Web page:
Monday, August 27, 2018

Moscow has Complex System to Run Agents of Influence Abroad, Khmelnitsky Says

Paul Goble

            Staunton, August 26 – As Moscow’s geopolitical isolation has increased, Dmitry Khmelnitsky says, the role of its agents of influence abroad and the enormously variegated organizations that recruit and direct them has increased far beyond what they were during the Cold War when anti-communism served as a constraint.

            “The Russian network of agents of influence abroad is extraordinarily broad and differentiated,” the Ukrainian historian living in Germany says. “It consists of a multitude of organizations created and financed by Moscow and under social groups and simulating social, cultural and scholarly activity” (

            Some of these organizations are directed at the local communities; others at emigres from the USSR and Russia, “although sometimes both these tasks are addressed by one and the same organizations,” Khmelnitsky continues.  But overwhelmingly, they are specialized and work “with the most varied political, ethnic, social, cultural and professional communities.”

            “Their classification by itself is worthy of attention because under this format, the Russian special services work in all the countries of the world.” And in a lengthy article, Khmelnitsky presents an effort to classify these various groups in order to aid others in making sense of and then ultimately countering what Moscow is doing.

            Since Vladimir Putin came to power, Moscow has created several major and many minor organizations to work with Russian and Soviet emigres. Among the most important are the International Council of Russian Compatriots (founded in 2002), the World Coordinating Council of Russian Compatriots Living Abroad (set up in 2007), the World Congress of Russian-Speaking Jewry (established in 2002) and the Russian World Foundation, a pass-through funding group which now operates more than 200 Russian centers around the world.

            This list, of course, Khmelnitsky says, “is only the tip of the iceberg. There are also Moscow agencies which … are involved, beginning with Rossotrudnichestvo, a body that deals with CIS affairs, compatriots abroad and “international humanitarian cooperation.  It was set up in 2008 as the successor to the Soviet VOKS which was created in 1958.

            “In the USSR,” the commentator continues, “ties with abroad traditionally were within the competence of state security … In post-Soviet times, this situaiton hasn’t changed and therefore Rosstrudnichestvo if you will can be considered a bureaucratic subdivision of the FSB.”

            It has 95 foreign representations, and in 62 countries, it operates 72 Russian centers of science and culture. “Besides propaganda work in the emigration, its tasks include attracting foreigners to study in Russia.”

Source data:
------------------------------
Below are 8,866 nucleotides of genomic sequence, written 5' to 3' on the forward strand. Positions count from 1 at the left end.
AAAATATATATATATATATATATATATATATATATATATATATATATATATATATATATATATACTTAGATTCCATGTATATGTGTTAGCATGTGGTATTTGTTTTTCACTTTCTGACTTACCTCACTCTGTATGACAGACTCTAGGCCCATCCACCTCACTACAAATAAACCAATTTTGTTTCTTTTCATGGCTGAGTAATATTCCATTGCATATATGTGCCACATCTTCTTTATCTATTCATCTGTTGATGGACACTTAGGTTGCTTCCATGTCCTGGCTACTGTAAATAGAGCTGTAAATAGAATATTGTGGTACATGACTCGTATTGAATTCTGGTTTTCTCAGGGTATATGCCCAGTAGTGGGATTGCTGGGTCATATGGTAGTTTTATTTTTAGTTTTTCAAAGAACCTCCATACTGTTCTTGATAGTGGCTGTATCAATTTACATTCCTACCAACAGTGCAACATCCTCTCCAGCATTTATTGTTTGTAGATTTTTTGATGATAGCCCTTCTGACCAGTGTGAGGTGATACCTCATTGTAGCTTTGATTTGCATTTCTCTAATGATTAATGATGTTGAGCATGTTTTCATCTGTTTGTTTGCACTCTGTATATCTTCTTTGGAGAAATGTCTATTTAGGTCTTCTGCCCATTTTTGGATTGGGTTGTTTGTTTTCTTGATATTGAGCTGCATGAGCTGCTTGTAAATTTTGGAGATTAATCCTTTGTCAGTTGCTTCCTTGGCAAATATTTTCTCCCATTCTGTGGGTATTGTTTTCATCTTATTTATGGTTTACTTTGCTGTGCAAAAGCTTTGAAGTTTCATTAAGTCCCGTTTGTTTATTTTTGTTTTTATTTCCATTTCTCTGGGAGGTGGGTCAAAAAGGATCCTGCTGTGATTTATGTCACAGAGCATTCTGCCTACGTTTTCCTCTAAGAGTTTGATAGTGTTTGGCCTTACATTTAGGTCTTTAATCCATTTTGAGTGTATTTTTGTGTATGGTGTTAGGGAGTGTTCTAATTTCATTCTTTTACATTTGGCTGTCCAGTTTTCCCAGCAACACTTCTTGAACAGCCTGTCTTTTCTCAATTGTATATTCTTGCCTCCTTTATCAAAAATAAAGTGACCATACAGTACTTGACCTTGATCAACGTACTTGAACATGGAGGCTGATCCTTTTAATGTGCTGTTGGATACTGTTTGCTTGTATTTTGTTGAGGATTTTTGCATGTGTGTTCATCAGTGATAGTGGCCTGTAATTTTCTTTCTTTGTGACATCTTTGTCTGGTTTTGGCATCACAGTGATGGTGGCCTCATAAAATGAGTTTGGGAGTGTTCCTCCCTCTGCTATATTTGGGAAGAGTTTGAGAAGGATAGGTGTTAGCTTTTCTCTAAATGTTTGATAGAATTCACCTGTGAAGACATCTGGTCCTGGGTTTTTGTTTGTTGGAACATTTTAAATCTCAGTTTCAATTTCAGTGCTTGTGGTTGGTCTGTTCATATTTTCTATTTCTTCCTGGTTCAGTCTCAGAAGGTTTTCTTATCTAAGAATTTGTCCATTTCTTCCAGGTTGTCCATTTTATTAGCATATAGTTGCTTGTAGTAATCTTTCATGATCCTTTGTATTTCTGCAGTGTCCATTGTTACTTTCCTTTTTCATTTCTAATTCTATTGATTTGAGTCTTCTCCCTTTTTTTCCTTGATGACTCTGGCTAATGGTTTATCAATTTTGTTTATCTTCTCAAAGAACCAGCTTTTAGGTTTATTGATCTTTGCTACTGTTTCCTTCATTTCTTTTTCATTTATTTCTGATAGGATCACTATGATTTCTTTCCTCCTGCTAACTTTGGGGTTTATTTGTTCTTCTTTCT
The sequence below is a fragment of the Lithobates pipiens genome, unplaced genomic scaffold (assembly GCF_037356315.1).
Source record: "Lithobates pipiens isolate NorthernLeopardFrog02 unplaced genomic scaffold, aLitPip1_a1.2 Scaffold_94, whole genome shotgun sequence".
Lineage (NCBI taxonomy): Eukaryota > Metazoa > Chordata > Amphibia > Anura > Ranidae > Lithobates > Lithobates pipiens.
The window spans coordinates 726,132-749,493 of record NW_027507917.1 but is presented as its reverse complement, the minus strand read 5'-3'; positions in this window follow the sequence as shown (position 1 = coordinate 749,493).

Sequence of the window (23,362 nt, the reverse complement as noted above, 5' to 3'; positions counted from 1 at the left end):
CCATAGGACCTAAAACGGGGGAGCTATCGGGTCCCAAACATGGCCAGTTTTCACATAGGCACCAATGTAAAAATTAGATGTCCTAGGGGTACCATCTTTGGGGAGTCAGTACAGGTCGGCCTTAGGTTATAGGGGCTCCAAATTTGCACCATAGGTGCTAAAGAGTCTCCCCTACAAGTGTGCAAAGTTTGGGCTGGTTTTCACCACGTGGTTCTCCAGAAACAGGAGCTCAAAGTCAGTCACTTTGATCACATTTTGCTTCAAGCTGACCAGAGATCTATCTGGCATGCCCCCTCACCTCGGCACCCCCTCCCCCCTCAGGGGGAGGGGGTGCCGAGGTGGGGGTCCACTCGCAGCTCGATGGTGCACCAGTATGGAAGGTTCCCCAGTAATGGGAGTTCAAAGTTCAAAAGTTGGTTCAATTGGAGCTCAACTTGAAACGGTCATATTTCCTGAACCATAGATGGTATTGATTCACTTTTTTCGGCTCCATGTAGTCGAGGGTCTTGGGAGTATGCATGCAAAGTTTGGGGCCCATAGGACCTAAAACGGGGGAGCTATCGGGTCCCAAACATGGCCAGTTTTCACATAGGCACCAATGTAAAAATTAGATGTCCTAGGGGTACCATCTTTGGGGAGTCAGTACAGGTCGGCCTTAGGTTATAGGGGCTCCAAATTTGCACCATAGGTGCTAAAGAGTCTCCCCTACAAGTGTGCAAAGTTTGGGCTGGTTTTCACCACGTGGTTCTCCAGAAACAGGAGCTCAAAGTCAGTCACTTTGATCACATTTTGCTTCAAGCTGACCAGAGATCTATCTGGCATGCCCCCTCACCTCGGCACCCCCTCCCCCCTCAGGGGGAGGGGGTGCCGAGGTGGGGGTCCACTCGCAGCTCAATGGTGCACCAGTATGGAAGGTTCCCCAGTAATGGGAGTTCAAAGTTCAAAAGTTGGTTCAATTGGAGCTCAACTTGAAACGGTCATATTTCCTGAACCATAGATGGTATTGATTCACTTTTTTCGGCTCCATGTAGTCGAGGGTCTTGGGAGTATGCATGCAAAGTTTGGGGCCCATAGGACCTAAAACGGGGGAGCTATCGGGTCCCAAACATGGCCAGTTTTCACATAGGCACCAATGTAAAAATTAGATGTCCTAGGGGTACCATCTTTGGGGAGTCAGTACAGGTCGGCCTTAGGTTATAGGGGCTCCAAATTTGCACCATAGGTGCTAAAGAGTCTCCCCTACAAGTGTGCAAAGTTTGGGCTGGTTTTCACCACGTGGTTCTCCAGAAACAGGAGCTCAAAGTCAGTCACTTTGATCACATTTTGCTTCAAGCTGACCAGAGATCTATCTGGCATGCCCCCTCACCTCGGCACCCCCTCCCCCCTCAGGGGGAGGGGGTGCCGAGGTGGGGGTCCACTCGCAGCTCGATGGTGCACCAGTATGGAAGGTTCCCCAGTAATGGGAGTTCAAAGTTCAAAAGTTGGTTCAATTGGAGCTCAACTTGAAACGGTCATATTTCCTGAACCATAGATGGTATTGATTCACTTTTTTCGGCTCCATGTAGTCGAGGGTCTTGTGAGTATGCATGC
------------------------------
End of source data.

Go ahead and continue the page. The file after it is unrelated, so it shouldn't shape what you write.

“Immediately after Putin came to power, his government began to undertake a systematic and very successful effort at subordinating itself the mass media, both inside Russia and of Russian media abroad.”  It bought existing outlets, like Russkaya mysl in Paris, transforming them from dissident outlets to pro-Kremlin mouthpieces and taking their archives to Moscow. 

            Indeed, today, there are few Russian media outlets outside Russia that are not loyal to the Kremlin. But in addition to subordinating to itself pre-existing newspapers and journals, Moscow has created a large number of new ones. Golos Germanii is typical. It publishes translations of Moscow articles and the writing of German agents of influence. 

            To coordinate all this activity, Moscow created in June 1999 the World Association of the Russian Press, a group that has held annual meetings throughout the world and sought to impose a common agenda on all Russian media regardless of where they are located, Khmelnitsky continues.
            Another arrow in Moscow’s quiver in this regard is the Russian-Speaking Academic Science Association, a group set up to cover Moscow’s industrial espionage in the West but also an organization the Russian authorities use to identify potential agents of influence and to direct their activities.

            And yet a third are the organizations the Russian special services have set up to work with targeted nations such as the Germans.  Two years ago in Berlin was opened something called “The Dialogue of Civilizations Research Institute,” a group headed by Vladimir Yakunin and supposedly independent, devoted to research and interested in international security.

            “But all this generates great doubts,” Khmelnitsky says. “There is no basis for talking about its independence, its research or its commitment to international security. In fact, everything is exactly the reverse. This is just another specific organization dreamed up specially for work with German political and business circles” to promote Moscow’s interests.

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